Kaptai Lake is one of the most important freshwater reservoirs of the country and provides many resources, including fish. The lake is fed by the Chengi, the Raingkhiong and other rivers. However, pollution is destroying this vital habitat.
Sedimentation and pollution are reducing navigability and destroying the lake. Indiscriminate fishing by setting up hundreds of small enclosures to trap fish is affecting the natural fish breeding grounds of Kaptai lake.
In the past, the fish were naturally breed in the lake in Rangamati district. Now most of the natural breeding grounds of different varieties of fish, including carp, have destroyed. Many varieties of fish there have already become extinct.
Many years ago it was possible to catch large fish in the lake, but now it has become a tale. Concerned organisations now spend lakhs of taka every year to release fries of carp and other varieties of fish in the lake to restore its old glory.
Data from the Bangladesh Fisheries Research Institute (BFRI) show that there are only four natural breeding grounds of 'Rui' fish in the lake. Of them, the breeding grounds near the mouths of the rivers that flow into the lake have almost been destroyed.
Experts blame increasing sedimentation on the bed of the lake at these spots for the ruin of the breeding ground.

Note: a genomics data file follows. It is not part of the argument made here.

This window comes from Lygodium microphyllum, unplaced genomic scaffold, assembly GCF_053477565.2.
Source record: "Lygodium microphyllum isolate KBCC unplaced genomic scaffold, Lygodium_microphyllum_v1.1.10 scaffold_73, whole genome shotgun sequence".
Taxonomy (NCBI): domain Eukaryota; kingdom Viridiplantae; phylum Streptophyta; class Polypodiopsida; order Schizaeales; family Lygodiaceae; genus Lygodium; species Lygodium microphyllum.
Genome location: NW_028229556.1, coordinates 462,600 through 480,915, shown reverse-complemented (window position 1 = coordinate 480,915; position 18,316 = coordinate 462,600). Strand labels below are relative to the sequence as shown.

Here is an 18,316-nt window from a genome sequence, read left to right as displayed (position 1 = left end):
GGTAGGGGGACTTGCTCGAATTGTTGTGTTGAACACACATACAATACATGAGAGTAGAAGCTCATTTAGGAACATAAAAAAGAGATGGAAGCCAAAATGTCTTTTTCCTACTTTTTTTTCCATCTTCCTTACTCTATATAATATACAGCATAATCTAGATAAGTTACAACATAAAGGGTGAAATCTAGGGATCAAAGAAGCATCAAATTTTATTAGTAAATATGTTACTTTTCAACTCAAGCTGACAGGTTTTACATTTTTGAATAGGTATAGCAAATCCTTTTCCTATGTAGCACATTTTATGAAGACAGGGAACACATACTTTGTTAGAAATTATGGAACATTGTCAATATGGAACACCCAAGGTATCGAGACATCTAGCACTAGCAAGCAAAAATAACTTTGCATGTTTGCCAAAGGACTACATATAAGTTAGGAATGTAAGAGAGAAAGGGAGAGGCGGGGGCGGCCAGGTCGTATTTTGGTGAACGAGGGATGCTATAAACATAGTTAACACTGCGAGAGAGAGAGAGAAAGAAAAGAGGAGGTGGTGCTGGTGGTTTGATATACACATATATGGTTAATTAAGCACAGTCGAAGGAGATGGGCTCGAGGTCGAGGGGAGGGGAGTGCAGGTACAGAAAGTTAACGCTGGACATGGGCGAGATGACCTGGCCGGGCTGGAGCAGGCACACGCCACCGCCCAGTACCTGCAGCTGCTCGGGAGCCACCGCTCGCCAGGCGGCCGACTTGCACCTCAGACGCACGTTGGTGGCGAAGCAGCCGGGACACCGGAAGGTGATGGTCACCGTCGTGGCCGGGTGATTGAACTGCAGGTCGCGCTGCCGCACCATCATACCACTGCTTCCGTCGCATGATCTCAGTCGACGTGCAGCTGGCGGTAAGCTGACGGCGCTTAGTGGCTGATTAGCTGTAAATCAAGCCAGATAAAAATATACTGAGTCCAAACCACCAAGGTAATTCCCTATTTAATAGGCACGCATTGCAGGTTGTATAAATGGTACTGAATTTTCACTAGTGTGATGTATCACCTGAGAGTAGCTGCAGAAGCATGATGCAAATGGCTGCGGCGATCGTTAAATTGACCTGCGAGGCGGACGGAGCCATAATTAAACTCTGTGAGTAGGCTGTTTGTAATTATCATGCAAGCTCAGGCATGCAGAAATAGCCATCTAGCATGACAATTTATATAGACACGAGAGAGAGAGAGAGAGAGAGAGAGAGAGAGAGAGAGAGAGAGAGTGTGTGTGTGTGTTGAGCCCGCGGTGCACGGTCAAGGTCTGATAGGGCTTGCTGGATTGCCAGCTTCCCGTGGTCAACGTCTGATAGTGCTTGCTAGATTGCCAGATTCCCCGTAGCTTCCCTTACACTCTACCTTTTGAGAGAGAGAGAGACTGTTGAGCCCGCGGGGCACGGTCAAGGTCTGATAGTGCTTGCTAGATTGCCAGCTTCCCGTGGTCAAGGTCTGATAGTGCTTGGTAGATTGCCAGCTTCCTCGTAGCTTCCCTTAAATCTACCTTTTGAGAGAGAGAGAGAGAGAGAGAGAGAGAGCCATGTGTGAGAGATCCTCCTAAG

The Bangladesh Fisheries Research Institute has repeatedly asked higher authorities over the last few years to dredge and clean the lake to protect its natural breeding grounds. But nothing has been done about it yet.
BFRI data reveals that though the production of small fish has increased, the carp variety has decreased a lot.
The data also reveals that there were 75 varieties of fish when this artificial lake was first formed. Of them, there were eight varieties of foreign fish and 67 varieties of local fish. Thirty six varieties of fish were commercially collected from the lake at that time.
However, six varieties of fish have become extinct. These are Silon, the local Sarputi, Ghaura, Baghayer, Mohinibata and the local Pangas. Six other varieties – local Mohashoal, Madhu Pabda, Poa, Fasya, Gulsha and white Ghonia – are now endangered. Six more varieties are gradually decreasing. Those are Rui, Katla, Mrigal, Bacha, Pati Pabda and large Chitol.
Fry of several varieties of fish have been released in the Kaptai Lake over the years. The lake also has grass carp, silver carp, rajputi, tilapia, Kalibaus, mojambica, mohashoal, African magur, bighead carp and Thai Pangas that swam into the lake from adjacent ponds during flooding.
At present, Chapila, Kachki, Kata Mola, Tilapia, Kalibaush, Ayre, bata, pholi and local mola are the most dominant fish species in Kaptai Lake.
Kaptai Lake was created in 1960 when the Pakistan government at the time built a dam on the Karnaphuly River to set up the Kaptai Hydroelectric Power Plant. Government data shows that Kaptai Lake normally covers an area of about 58,300 hectares, but this increases to 68,800 hectares during the monsoon. The average depth of the lake is nine metres and the maximum depth is 36 metres. There are 66 varieties of local fish in the lake.
The records of the Bangladesh Fisheries Development Corporation reveal that commercial fishing started in Kaptai Lake in 1965, five years after the lake was formed. In 1965-66, the carp variety made up 81 percent of the fish in the lake, while other varieties made up 19 percent.